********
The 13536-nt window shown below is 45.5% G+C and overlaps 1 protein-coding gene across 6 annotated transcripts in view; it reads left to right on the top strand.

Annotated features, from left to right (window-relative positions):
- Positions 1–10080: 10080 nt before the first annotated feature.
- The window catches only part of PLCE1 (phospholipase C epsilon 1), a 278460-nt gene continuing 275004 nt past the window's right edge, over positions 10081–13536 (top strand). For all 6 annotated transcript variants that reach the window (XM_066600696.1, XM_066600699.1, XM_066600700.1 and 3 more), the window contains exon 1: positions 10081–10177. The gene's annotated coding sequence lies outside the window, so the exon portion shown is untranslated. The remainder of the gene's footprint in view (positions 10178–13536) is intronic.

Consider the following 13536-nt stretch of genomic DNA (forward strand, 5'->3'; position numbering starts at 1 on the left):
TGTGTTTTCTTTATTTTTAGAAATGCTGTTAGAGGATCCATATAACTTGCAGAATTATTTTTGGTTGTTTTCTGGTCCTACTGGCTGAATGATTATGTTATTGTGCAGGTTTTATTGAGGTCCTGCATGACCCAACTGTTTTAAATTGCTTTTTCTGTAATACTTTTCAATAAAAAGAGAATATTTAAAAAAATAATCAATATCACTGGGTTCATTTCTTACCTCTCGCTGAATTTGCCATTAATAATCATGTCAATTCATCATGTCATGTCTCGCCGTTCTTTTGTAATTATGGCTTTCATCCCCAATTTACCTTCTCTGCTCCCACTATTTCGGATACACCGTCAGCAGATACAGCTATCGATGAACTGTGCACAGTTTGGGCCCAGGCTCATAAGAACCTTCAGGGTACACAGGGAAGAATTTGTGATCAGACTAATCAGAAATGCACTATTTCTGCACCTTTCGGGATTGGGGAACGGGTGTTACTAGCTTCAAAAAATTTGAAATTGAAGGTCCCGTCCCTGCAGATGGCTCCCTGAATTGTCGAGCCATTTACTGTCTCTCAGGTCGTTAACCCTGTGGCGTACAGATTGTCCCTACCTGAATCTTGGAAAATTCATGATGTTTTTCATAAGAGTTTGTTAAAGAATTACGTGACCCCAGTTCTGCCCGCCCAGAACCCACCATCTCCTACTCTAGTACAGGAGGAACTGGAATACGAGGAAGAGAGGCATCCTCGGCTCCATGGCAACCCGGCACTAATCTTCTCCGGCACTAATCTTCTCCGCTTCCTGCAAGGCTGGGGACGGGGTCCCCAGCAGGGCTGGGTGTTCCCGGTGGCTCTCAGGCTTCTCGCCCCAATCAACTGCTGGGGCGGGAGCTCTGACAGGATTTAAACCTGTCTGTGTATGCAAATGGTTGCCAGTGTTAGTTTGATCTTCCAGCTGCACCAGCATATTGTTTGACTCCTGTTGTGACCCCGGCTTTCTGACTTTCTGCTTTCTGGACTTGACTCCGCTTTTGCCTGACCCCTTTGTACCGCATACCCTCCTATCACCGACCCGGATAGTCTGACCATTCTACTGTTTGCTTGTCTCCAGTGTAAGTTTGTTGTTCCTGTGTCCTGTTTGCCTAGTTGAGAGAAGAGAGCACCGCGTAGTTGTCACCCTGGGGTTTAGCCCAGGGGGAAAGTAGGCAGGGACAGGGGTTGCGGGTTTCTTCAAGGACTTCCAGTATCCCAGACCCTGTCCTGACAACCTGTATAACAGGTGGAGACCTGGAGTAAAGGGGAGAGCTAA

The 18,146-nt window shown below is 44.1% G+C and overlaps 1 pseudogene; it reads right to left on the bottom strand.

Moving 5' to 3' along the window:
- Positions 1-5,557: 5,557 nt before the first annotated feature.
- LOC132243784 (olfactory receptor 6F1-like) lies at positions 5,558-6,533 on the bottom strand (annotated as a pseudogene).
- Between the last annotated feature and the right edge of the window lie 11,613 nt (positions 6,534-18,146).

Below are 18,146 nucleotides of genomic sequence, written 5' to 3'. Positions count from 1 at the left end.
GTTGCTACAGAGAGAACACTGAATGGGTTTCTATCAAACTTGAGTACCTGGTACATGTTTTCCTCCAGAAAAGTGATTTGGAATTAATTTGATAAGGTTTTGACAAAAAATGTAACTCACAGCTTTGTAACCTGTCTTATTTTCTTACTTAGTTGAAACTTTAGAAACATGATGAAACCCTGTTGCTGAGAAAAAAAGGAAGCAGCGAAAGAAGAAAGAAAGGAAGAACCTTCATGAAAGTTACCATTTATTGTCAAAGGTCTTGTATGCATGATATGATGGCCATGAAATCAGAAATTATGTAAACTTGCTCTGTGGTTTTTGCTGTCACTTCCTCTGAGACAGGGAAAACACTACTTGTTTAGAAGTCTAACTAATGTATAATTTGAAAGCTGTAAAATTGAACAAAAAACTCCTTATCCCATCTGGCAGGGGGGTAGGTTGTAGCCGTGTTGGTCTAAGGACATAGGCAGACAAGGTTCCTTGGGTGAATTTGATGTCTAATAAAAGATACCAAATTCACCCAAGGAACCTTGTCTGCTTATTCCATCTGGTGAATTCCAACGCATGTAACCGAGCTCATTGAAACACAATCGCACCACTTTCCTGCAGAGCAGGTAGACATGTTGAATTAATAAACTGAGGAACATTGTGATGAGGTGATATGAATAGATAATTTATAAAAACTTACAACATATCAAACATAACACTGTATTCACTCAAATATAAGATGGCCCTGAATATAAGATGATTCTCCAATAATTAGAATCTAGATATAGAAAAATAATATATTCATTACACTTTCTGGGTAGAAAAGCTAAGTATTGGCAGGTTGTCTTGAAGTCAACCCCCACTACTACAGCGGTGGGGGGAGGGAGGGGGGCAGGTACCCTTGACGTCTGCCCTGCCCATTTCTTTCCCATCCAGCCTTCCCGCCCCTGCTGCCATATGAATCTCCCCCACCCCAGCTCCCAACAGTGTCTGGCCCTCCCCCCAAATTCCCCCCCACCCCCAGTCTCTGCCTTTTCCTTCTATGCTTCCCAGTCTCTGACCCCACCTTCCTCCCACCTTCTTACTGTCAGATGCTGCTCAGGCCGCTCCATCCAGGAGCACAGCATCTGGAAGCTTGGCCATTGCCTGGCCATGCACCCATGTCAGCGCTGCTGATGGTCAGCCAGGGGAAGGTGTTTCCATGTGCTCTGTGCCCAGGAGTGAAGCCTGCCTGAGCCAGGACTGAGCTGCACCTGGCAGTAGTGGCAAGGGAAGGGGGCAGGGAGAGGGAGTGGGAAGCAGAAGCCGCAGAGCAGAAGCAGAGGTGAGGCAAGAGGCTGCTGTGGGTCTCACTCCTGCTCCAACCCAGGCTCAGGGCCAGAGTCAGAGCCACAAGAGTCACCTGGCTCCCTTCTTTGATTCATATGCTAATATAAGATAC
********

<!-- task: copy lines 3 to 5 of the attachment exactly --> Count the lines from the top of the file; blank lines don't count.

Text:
- Positions 1–10080: 10080 nt before the first annotated feature.
- The window catches only part of PLCE1 (phospholipase C epsilon 1), a 278460-nt gene continuing 275004 nt past the window's right edge, over positions 10081–13536 (top strand). For all 6 annotated transcript variants that reach the window (XM_066600696.1, XM_066600699.1, XM_066600700.1 and 3 more), the window contains exon 1: positions 10081–10177. The gene's annotated coding sequence lies outside the window, so the exon portion shown is untranslated. The remainder of the gene's footprint in view (positions 10178–13536) is intronic.

Consider the following 13536-nt stretch of genomic DNA (forward strand, 5'->3'; position numbering starts at 1 on the left):